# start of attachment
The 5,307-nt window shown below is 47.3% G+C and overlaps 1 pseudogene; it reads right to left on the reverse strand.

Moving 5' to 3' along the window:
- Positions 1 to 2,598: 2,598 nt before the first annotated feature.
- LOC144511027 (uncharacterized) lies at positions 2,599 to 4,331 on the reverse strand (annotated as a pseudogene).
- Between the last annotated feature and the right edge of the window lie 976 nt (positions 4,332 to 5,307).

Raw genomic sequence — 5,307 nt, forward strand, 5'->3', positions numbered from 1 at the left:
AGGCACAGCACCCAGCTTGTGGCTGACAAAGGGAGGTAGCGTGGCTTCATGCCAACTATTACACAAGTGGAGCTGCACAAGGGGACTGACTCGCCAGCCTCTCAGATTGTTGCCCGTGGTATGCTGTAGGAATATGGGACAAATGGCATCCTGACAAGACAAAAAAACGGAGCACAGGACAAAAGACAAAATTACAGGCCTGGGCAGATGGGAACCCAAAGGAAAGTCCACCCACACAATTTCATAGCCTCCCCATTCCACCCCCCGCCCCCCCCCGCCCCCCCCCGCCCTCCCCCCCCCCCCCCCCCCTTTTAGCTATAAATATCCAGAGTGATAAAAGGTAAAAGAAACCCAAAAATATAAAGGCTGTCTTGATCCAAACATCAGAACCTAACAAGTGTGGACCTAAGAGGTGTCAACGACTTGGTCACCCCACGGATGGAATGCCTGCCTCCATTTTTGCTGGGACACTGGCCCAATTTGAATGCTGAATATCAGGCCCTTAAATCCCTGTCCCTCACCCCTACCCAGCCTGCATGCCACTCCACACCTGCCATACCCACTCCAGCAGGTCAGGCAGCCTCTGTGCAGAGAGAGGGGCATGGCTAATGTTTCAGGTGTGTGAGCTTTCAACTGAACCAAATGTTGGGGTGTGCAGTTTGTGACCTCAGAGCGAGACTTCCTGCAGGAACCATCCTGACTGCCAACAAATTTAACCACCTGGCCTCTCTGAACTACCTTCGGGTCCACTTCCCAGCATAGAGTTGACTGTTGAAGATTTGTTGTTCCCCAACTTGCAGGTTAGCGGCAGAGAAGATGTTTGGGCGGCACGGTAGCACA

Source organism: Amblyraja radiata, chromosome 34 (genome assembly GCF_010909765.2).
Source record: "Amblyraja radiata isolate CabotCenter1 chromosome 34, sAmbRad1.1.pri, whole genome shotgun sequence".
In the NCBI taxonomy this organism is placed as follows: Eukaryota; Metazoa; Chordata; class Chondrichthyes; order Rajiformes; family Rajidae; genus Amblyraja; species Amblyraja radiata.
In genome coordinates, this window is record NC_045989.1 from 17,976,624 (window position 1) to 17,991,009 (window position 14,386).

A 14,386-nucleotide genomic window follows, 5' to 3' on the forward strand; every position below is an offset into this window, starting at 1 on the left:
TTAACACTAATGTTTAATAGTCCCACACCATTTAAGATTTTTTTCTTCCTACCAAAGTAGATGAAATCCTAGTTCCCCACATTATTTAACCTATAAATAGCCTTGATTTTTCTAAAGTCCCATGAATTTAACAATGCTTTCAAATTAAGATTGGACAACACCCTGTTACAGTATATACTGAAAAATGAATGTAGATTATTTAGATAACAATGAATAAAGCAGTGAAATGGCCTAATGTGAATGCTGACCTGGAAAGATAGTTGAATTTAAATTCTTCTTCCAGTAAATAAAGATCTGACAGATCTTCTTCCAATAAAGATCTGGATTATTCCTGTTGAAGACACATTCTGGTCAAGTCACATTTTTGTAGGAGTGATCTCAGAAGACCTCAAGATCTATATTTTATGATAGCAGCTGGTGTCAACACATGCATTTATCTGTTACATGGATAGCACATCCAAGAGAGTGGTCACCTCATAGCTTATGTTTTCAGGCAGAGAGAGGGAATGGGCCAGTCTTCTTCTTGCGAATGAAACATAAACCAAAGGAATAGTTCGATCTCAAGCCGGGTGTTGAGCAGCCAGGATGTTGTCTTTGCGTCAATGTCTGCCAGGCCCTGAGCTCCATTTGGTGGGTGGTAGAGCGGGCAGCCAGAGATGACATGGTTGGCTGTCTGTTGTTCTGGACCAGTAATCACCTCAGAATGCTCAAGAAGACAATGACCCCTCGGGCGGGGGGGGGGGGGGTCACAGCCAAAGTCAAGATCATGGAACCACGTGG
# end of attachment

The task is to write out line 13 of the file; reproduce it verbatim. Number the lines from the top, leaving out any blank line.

TTAACACTAATGTTTAATAGTCCCACACCATTTAAGATTTTTTTCTTCCTACCAAAGTAGATGAAATCCTAGTTCCCCACATTATTTAACCTATAAATAGCCTTGATTTTTCTAAAGTCCCATGAATTTAACAATGCTTTCAAATTAAGATTGGACAACACCCTGTTACAGTATATACTGAAAAATGAATGTAGATTATTTAGATAACAATGAATAAAGCAGTGAAATGGCCTAATGTGAATGCTGACCTGGAAAGATAGTTGAATTTAAATTCTTCTTCCAGTAAATAAAGATCTGACAGATCTTCTTCCAATAAAGATCTGGATTATTCCTGTTGAAGACACATTCTGGTCAAGTCACATTTTTGTAGGAGTGATCTCAGAAGACCTCAAGATCTATATTTTATGATAGCAGCTGGTGTCAACACATGCATTTATCTGTTACATGGATAGCACATCCAAGAGAGTGGTCACCTCATAGCTTATGTTTTCAGGCAGAGAGAGGGAATGGGCCAGTCTTCTTCTTGCGAATGAAACATAAACCAAAGGAATAGTTCGATCTCAAGCCGGGTGTTGAGCAGCCAGGATGTTGTCTTTGCGTCAATGTCTGCCAGGCCCTGAGCTCCATTTGGTGGGTGGTAGAGCGGGCAGCCAGAGATGACATGGTTGGCTGTCTGTTGTTCTGGACCAGTAATCACCTCAGAATGCTCAAGAAGACAATGACCCCTCGGGCGGGGGGGGGGGGGGTCACAGCCAAAGTCAAGATCATGGAACCACGTGG